The long-term EU budget for 2021-2027, or the so-called multiannual financial framework (MMF), was set at 1.0743 trillion euros, preserving the previously announced volume.

The "Frugal Four" will be granted higher budget rebates compared with a pre-summit version of the budget proposal, seen as part of the concessions made by the council.

Germany, another net donor of the EU budget, will also receive a budget rebate, but the amount was unchanged from the earlier version of the proposed budget.

According to the plan, a mechanism will be created to help member states with their transition to low-carbon economies. Meanwhile, climate neutrality by 2050 at the national level is no longer a must for countries like Poland to gain access to the fund, but prerequisites including proportionate emission reduction are emphasized.

OPTIMISM, PRUDENCE

All EU leaders and heavyweights hailed the final agreement. Spanish Prime Minister Pedro Sanchez called it a great agreement for both EU and Spain. "The agenda of the European Union and the agenda of Spain are in absolute synchrony."

European Central Bank President Christine Lagarde said the deal shows the EU member states come together to help the people of Europe.

"Thank you for your resilience and determined action over the last days. We can only fight the economic consequences of COVID-19 by working together," Lagarde wrote on Twitter.

Rutte said that the outcome was within the Netherlands' red lines. while Italian Prime Minister Giuseppe Conte, Rutte's major opponent in the negotiations, said the deal was a historic one for his country and the EU.

Volker Perthes, director of the Berlin-based German Institute for International and Security Affairs, told Xinhua that the pandemic pushed the EU to elicit major steps towards further integration, such as the economic recovery fund.

Perthes said that once the recovery fund is clinched, it would be a major move forward in terms of European solidarity.

European Council President Charles Michel (R) and European Commission President Ursula von der Leyen attend a press conference after a special EU summit in Brussels, Belgium, July 21, 2020. (European Union/Handout via Xinhua)

The market responded positively, with the euro marking a fresh four-month high and commodity currencies found support on Tuesday after the recovery plan was clinched.

The hard-won deal pushed the euro 0.2 percent higher to 1.1470 against the U.S. dollar, its strongest since early March, although it soon retreated back to just below flat since the agreement was widely expected.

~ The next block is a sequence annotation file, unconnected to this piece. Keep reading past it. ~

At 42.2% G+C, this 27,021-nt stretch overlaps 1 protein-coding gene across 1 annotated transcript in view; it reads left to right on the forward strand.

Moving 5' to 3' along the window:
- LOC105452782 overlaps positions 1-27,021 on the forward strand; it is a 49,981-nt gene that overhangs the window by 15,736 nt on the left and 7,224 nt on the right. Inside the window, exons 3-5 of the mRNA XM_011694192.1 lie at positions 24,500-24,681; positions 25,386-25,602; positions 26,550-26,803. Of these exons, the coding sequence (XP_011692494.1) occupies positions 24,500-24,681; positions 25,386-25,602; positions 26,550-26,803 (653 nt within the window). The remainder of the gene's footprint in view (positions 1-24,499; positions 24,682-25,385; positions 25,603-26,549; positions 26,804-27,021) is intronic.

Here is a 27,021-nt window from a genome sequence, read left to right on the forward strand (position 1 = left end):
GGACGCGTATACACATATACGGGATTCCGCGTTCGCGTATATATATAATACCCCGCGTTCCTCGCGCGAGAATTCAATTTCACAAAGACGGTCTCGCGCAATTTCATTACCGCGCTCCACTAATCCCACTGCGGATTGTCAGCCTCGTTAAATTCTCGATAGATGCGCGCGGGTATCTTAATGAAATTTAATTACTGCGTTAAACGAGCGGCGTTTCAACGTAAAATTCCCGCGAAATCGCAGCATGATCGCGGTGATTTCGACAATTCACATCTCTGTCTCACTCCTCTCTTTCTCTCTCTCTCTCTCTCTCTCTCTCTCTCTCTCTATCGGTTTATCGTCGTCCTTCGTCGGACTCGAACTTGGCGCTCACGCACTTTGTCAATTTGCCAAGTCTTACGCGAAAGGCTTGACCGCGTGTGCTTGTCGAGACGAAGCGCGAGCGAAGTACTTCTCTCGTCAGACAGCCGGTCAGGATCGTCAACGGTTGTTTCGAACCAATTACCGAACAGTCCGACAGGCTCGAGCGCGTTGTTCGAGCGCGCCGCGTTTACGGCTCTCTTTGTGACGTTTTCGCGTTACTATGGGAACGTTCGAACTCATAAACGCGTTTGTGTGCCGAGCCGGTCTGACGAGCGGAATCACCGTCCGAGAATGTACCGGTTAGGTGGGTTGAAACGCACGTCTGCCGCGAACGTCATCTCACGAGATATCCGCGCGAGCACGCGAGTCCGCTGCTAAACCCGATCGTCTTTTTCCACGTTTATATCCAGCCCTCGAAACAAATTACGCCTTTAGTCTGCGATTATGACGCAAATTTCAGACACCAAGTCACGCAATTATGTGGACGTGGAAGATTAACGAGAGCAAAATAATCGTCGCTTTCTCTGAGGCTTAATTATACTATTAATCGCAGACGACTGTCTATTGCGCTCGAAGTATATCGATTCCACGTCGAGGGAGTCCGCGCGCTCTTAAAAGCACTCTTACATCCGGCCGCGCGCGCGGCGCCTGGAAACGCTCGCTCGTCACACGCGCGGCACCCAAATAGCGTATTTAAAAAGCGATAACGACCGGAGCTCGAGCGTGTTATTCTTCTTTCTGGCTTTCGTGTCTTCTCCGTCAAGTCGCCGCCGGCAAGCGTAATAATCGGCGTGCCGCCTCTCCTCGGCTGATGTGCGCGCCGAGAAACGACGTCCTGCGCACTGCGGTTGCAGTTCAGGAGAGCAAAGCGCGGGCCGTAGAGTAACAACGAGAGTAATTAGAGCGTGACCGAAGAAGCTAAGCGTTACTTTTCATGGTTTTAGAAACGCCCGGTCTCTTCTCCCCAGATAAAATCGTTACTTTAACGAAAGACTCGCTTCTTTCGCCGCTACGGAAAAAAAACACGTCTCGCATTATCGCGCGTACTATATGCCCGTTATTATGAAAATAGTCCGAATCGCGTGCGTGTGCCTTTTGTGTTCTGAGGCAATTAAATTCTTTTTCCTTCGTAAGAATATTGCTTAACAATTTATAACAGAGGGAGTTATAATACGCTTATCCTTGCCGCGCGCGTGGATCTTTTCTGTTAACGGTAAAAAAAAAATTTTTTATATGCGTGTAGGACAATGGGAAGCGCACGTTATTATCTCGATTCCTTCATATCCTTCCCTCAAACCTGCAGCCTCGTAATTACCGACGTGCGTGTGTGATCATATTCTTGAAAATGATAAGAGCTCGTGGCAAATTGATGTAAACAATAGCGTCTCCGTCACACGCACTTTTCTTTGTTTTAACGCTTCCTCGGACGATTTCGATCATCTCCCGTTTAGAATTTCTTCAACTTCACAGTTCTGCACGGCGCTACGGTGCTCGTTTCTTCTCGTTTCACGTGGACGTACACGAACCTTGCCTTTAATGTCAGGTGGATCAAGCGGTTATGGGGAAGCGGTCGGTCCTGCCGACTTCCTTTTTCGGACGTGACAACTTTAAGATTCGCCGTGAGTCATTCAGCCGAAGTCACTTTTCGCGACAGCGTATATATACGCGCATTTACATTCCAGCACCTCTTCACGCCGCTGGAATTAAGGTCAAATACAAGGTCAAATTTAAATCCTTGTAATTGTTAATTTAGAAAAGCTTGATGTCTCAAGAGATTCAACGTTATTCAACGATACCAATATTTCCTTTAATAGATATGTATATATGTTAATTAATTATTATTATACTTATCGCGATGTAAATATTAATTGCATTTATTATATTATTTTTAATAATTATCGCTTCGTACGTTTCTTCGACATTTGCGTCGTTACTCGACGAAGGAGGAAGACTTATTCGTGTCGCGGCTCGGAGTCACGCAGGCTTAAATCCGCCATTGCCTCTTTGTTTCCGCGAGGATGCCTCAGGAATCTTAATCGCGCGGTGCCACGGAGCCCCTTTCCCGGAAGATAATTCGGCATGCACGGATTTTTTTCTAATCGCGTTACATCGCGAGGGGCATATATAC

Nevertheless, the proposed budget and recovery fund had drawn criticism among experts even before the summit convened. Gabriel Felbermayr, president of the Kiel Institute for the World Economy, said earlier that the money for crisis management would arrive too late for the member states.

Felbermayr added that the EU needs a permanent automatic stabilization mechanism to prepare for the next crisis. "There is a risk that the EU will react too late in the next crisis," Felbermayr said.

The four-day marathon negotiations also raised concern over the so-called German-Franco Axis in the European integration process, as the recovery fund initially proposed by Germany and France encountered fierce opposition from smaller states.

COVID-19 recovery funding was expected to be tied to democratic values and the rule of law. The Visegrad countries of the Czech Republic, Slovakia, Poland and Hungary, were widely opposed to such conditions. The group wrote on Twitter that the EU meeting watered down rule of law to a mere sentence, illustrating how the Visegrad Four, and in particular Polish Prime Minister Mateusz Morawiecki and Hungarian Prime Minister Viktor Orban, are becoming major European players.

A commentary carried by German Focus Online said that the summit revealed "a fundamental paradigm shift in the European power structure."

"The model of France and Germany leading doesn't work and new constellations have formed," it said.